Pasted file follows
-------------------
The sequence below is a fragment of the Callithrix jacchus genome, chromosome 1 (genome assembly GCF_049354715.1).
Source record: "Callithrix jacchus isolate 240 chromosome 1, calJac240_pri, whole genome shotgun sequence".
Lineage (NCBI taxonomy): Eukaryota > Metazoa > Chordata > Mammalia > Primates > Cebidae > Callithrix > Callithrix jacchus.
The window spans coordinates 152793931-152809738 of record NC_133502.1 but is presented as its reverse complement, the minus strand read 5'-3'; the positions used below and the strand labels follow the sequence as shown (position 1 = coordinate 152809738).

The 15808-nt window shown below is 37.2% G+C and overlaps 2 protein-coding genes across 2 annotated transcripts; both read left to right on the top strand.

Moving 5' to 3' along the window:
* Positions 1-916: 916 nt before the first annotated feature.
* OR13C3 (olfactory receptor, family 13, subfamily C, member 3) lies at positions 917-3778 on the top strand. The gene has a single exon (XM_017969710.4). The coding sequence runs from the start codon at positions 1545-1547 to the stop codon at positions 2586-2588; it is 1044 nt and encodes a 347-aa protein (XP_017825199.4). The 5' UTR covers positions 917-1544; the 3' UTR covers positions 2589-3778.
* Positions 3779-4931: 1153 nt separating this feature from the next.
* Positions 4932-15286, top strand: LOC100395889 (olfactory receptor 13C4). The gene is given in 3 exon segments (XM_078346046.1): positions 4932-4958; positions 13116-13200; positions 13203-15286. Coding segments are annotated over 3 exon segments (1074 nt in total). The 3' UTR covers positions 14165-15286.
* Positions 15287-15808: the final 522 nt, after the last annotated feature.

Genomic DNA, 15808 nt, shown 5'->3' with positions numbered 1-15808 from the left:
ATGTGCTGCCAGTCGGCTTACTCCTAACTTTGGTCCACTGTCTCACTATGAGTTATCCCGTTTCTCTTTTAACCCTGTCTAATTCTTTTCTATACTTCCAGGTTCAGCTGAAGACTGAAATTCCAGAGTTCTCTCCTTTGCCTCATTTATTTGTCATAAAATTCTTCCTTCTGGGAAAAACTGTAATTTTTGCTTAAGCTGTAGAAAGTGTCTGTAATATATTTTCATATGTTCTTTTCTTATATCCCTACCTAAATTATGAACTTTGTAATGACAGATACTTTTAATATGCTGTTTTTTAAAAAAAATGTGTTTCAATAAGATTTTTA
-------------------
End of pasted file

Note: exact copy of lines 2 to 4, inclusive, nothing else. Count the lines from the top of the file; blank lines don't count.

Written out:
Source record: "Callithrix jacchus isolate 240 chromosome 1, calJac240_pri, whole genome shotgun sequence".
Lineage (NCBI taxonomy): Eukaryota > Metazoa > Chordata > Mammalia > Primates > Cebidae > Callithrix > Callithrix jacchus.
The window spans coordinates 152793931-152809738 of record NC_133502.1 but is presented as its reverse complement, the minus strand read 5'-3'; the positions used below and the strand labels follow the sequence as shown (position 1 = coordinate 152809738).